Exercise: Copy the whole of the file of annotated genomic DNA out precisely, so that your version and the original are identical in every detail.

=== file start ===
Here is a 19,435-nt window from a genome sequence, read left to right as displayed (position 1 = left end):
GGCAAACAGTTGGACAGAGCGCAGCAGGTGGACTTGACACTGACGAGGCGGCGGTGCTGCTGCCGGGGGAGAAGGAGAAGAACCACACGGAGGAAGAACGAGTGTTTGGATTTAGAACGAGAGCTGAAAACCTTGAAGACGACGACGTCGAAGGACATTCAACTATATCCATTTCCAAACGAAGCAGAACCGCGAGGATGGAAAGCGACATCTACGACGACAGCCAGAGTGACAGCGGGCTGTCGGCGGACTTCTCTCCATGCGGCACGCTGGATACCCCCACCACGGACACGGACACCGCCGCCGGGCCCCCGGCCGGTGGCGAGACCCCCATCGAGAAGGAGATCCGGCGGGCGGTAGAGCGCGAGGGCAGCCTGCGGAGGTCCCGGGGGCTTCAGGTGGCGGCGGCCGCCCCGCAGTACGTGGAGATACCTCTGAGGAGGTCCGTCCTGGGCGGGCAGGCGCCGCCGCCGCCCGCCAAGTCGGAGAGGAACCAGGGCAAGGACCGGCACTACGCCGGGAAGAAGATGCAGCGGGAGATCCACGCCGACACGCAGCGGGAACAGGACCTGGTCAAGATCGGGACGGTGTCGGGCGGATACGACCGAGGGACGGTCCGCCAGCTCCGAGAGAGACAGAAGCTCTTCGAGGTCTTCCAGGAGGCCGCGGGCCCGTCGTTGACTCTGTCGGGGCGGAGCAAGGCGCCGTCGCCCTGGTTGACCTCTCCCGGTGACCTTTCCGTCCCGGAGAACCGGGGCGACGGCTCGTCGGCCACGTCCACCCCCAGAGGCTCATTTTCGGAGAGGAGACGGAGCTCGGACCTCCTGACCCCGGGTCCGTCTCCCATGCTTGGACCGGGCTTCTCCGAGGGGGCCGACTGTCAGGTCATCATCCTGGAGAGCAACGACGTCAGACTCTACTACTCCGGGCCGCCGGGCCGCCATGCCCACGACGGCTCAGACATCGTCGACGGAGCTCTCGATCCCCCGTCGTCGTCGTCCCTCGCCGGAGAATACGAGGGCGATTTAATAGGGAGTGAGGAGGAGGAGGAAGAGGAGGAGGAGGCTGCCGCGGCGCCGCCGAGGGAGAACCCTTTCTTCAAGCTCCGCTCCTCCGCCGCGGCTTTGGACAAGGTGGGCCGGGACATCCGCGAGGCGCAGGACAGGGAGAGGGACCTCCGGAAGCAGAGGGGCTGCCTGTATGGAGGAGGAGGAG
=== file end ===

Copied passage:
Here is a 19,435-nt window from a genome sequence, read left to right as displayed (position 1 = left end):
GGCAAACAGTTGGACAGAGCGCAGCAGGTGGACTTGACACTGACGAGGCGGCGGTGCTGCTGCCGGGGGAGAAGGAGAAGAACCACACGGAGGAAGAACGAGTGTTTGGATTTAGAACGAGAGCTGAAAACCTTGAAGACGACGACGTCGAAGGACATTCAACTATATCCATTTCCAAACGAAGCAGAACCGCGAGGATGGAAAGCGACATCTACGACGACAGCCAGAGTGACAGCGGGCTGTCGGCGGACTTCTCTCCATGCGGCACGCTGGATACCCCCACCACGGACACGGACACCGCCGCCGGGCCCCCGGCCGGTGGCGAGACCCCCATCGAGAAGGAGATCCGGCGGGCGGTAGAGCGCGAGGGCAGCCTGCGGAGGTCCCGGGGGCTTCAGGTGGCGGCGGCCGCCCCGCAGTACGTGGAGATACCTCTGAGGAGGTCCGTCCTGGGCGGGCAGGCGCCGCCGCCGCCCGCCAAGTCGGAGAGGAACCAGGGCAAGGACCGGCACTACGCCGGGAAGAAGATGCAGCGGGAGATCCACGCCGACACGCAGCGGGAACAGGACCTGGTCAAGATCGGGACGGTGTCGGGCGGATACGACCGAGGGACGGTCCGCCAGCTCCGAGAGAGACAGAAGCTCTTCGAGGTCTTCCAGGAGGCCGCGGGCCCGTCGTTGACTCTGTCGGGGCGGAGCAAGGCGCCGTCGCCCTGGTTGACCTCTCCCGGTGACCTTTCCGTCCCGGAGAACCGGGGCGACGGCTCGTCGGCCACGTCCACCCCCAGAGGCTCATTTTCGGAGAGGAGACGGAGCTCGGACCTCCTGACCCCGGGTCCGTCTCCCATGCTTGGACCGGGCTTCTCCGAGGGGGCCGACTGTCAGGTCATCATCCTGGAGAGCAACGACGTCAGACTCTACTACTCCGGGCCGCCGGGCCGCCATGCCCACGACGGCTCAGACATCGTCGACGGAGCTCTCGATCCCCCGTCGTCGTCGTCCCTCGCCGGAGAATACGAGGGCGATTTAATAGGGAGTGAGGAGGAGGAGGAAGAGGAGGAGGAGGCTGCCGCGGCGCCGCCGAGGGAGAACCCTTTCTTCAAGCTCCGCTCCTCCGCCGCGGCTTTGGACAAGGTGGGCCGGGACATCCGCGAGGCGCAGGACAGGGAGAGGGACCTCCGGAAGCAGAGGGGCTGCCTGTATGGAGGAGGAGGAG